Past strip malls and bustling thoroughfares on the outskirts of Rancho Santa Margarita is a narrow road that winds to Trabuco Canyon.  The drive from suburbia to Rose Canyon Cantina & Grill takes long enough to make you feel like you could be lost.   Just as you begin to look anxiously for opportunities to make a U-Turn, a little sign off to the side of the road reassures the thirsty that the cantina is just around the corner.


For those of us who reside outside the canyons, a drive to the cantina is a real trip. Nestled beneath towering oak trees, the eatery sits at the edge of a stream where it smells like – get this – nature.  There is something rather charismatic about the dirt parking lot. The bougainvillea growing up the sides of the Spanish-style building and the twinkle lights wrapped around the trunks and branches of the old oaks are equally charming and especially inviting. Rose Canyon Cantina & Grill combines the rich history of Trabuco Canyon and delicious Mexican cuisine.


The restaurant’s history goes back to 1956 when it was first opened by the Beardslee Family. At that time the restaurant was called Beardslee Chuck House Cafe, serving famous hamburgers and home-style fried chicken. In the late 60’s, Wendall Beardslee became ill causing he and his wife to lease the restaurant out. The site soon became known as the Hide Out, a haven for bikers. The star attraction at the Hideout was a beer-drinking donkey that brayed to the sounds of the Grateful Dead.


In 1979, Federico “Lico” Miranda and Gary O’Neal arrived in Trabuco Canyon and transformed the biker hangout into a Mexican hideaway. The restaurant soon became known as Senior Lico’s or as the locals called it, just Lico’s. Shortly after its opening, the restaurant was used as a staging area for firefighters battling a fire on the Cleveland National Forest. In covering that forest fire, a reporter from The Register vowed to return to sample the food. The article in the paper ran on a Sunday morning a couple of weeks later – “looks like a place where cowboys hang up their guns….” The little restaurant, with seating for 49 turned hundreds of people away that day, but history was made. Gary and Lico soon began taking reservations and Lico’s became a destination restaurant overnight.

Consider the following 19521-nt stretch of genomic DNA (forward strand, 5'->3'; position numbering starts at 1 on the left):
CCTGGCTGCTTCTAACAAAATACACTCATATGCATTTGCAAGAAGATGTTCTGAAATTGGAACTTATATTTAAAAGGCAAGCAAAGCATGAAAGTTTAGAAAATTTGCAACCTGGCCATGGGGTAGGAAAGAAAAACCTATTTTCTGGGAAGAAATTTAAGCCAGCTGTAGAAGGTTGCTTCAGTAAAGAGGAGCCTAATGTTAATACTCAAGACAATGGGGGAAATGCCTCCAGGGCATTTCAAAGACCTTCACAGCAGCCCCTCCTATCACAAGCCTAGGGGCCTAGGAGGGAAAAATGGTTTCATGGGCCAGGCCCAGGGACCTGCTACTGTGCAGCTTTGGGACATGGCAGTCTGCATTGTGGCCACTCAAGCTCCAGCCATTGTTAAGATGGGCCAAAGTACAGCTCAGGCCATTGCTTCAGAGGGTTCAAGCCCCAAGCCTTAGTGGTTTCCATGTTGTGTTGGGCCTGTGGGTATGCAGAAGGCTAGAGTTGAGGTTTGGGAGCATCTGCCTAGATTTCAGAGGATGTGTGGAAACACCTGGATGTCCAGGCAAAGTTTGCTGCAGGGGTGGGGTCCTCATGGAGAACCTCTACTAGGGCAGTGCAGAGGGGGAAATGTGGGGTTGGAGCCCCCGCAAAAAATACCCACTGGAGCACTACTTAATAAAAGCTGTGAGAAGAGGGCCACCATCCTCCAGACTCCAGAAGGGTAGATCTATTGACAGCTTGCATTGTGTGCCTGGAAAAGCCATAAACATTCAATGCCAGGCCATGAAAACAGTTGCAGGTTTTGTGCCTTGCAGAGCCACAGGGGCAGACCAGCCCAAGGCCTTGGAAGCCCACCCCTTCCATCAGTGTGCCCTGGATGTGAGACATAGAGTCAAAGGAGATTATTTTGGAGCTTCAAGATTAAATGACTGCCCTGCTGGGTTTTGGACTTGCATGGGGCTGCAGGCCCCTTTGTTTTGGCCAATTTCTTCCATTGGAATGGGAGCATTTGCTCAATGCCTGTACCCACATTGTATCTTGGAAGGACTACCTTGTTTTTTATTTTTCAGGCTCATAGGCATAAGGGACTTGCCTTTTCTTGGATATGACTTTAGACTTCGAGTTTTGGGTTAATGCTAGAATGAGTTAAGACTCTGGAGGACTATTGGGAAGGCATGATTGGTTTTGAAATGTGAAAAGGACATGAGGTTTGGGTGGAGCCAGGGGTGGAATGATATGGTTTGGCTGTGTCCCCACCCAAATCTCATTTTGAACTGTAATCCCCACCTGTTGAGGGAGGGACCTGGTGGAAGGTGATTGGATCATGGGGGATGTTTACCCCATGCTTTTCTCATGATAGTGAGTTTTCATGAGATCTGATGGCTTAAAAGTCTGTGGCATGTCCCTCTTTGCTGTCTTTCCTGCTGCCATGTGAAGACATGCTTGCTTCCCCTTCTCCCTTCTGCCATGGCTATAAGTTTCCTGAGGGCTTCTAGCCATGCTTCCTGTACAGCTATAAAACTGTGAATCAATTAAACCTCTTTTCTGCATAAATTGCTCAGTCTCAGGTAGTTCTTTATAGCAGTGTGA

After 25 years in business Lico suddenly closed, moving to Rosarito Beach. Among those who felt devastated by this turn of events were John and Melanie Cox. It had been their favorite eatery since 1988. For the first month they drove down the hill every three days hoping that they would find the restaurant opened”. Then finally a few months later The Beardslee Sisters, Pat, Wendy and Terri decided to bring back their family legacy and opened Rose Canyon Cantina and Grill, named after the little winding road that leads to it.


Given the Cox’s passion for the restaurant, it’s not surprising that they soon became friendly with the owners of the property the Beardslee sisters. The Cox’s were at the restaurant so frequently that eventually the sisters would join them for dinner. When the restaurant staff would see John and Melanie pull up into the parking lot, they would mix their drinks…….2 margaritas…….1 with salt and 1 without and had them sitting at their favorite table, overlooking the patio, when they walked in. As the years passed and the health of the sisters began to falter, it became increasingly hard for them to manage the restaurant. On February 18, 2005 the Cox’s assumed ownership of the restaurant and opened for dinner that night.


For two longtime regulars and now owners, John and Melanie Cox, it’s much more than a business, it’s their passion. And Customers-both regulars and new visitors-taste that commitment in Rose Canyon’s food, see it in the lovely setting and colorful interior, and feel it in the warm hospitality that so clearly expresses: